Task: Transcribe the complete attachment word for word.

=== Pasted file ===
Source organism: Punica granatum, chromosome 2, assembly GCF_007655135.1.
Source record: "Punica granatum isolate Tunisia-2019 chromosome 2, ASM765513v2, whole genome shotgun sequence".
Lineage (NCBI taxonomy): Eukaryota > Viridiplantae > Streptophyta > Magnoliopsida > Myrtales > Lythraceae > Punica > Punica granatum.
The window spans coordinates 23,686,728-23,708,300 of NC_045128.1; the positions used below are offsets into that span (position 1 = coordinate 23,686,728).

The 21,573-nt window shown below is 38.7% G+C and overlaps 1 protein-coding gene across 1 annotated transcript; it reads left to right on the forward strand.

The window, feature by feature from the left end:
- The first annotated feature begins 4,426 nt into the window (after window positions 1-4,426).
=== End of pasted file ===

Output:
Source organism: Punica granatum, chromosome 2, assembly GCF_007655135.1.
Source record: "Punica granatum isolate Tunisia-2019 chromosome 2, ASM765513v2, whole genome shotgun sequence".
Lineage (NCBI taxonomy): Eukaryota > Viridiplantae > Streptophyta > Magnoliopsida > Myrtales > Lythraceae > Punica > Punica granatum.
The window spans coordinates 23,686,728-23,708,300 of NC_045128.1; the positions used below are offsets into that span (position 1 = coordinate 23,686,728).

The 21,573-nt window shown below is 38.7% G+C and overlaps 1 protein-coding gene across 1 annotated transcript; it reads left to right on the forward strand.

The window, feature by feature from the left end:
- The first annotated feature begins 4,426 nt into the window (after window positions 1-4,426).